Year Installed: 1962
Last Year Operated: Currently Operating
Section: Texas
Manufacturer: Arrow Development
Other Names and Nicknames:

The Chaparral Antique Car ride is the second oldest continuously operating ride in the park, surpassed in age only by the Six Flags Railroad. The ride was first open in the park’s second season, 1962. The ride is known as “Chaps” to the employees and “the old timey cars” to the guest. It consists of a fleet of small gas power automobiles which are “driven” around a peaceful track by the guests. While the steering wheels and gas pedals are operational, a runner in the middle of the track keeps the cars from being driven outside the boundaries of the road.

Chaparral horseless Carriages, Probably 1961.
Note the Uniforms of the Employees and the name Chaparral on the Grill.
The Cars were probably just turned for the picture.

The ride was initially themed on the Chaparral Motoring Company of Cleburne, Texas, which produced Automobiles introduced in 1911. For years a sign inside the Chaps queue house documented the story of the automotive company. (The sign has since been removed.)

Chap cars – 1985.

        The ride was modeled after the Happy Motoring Freeway, which was essentially the same ride with more modern car bodies. Happy Motoring was opened in the first season and a second track was added in 1962 when the Chaparral ride was open. In contrast to the Chaparral cars, the Happy Motoring cars where know as the “Modern” cars by the Guests. From 1962 until Happy One was closed in 1980, the park operated three motoring tracks. (One Happy Motoring track was removed in 1980, the other in 1986).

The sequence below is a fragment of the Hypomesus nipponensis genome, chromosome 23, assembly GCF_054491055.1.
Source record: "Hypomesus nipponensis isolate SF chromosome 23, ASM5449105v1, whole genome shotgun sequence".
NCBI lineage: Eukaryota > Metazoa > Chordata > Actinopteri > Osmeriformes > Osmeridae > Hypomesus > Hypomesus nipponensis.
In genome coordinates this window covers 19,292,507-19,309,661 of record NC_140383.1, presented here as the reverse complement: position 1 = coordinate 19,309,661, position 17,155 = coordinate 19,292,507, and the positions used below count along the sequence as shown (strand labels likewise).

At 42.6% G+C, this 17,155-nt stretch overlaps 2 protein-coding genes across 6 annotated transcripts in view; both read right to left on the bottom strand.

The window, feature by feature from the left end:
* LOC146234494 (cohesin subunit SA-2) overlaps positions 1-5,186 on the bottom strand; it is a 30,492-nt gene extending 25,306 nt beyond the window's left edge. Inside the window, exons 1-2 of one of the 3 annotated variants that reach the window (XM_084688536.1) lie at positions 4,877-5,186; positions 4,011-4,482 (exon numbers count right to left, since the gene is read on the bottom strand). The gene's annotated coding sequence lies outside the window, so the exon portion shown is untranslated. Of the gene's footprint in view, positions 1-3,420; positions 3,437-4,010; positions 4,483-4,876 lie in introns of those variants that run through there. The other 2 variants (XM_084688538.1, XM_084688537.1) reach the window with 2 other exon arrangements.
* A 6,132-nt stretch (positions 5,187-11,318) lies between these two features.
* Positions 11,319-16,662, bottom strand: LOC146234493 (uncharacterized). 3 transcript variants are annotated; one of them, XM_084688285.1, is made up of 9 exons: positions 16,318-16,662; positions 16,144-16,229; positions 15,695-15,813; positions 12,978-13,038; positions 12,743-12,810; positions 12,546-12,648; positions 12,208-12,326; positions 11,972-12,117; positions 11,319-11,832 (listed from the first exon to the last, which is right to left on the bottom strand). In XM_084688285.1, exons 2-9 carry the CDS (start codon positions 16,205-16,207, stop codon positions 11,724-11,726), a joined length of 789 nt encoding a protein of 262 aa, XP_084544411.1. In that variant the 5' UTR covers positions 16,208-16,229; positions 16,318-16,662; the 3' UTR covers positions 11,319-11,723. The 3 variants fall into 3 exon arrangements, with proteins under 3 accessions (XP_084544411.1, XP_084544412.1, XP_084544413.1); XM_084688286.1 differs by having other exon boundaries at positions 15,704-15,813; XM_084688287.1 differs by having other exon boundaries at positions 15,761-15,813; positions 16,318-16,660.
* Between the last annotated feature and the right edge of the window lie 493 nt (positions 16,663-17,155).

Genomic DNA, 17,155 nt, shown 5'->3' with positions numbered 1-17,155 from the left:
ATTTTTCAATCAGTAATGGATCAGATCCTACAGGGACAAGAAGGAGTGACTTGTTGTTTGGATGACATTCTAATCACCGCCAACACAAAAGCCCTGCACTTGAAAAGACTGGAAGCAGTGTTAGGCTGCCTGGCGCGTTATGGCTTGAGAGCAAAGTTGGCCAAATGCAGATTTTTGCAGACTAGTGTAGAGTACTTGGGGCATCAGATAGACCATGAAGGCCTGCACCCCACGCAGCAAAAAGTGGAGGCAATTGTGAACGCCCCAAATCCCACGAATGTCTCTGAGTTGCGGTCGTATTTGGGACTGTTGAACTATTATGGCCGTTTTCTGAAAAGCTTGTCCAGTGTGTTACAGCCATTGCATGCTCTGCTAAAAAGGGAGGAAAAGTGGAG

Chaps Que House – 1985.

The ride is located in the Texas station, near the Texas Railroad station, and for years sat in a peaceful location, far from the noise of any thrill rides or noisy attractions. Now it is in the shadow of the Texas Giant

Chaparral cars, Late 60’s, early 70s

When the ride opened, there were twenty-two cars. Little has change on the ride over the years. The Que house and garage are essentially the same as they were in 1962. Some of the attractions visible from the track have changed, but little on the track itself is different. One change that comes and goes is the removal of the car’s tops. In the early 1970’s the tops were removed, making the cars convertibles (see below picture). The tops were restored and have recently again been removed and the cars are now “convertibles”.

Chaparral Cars, around 1974.

Chap Queue-house and cars as they appear today.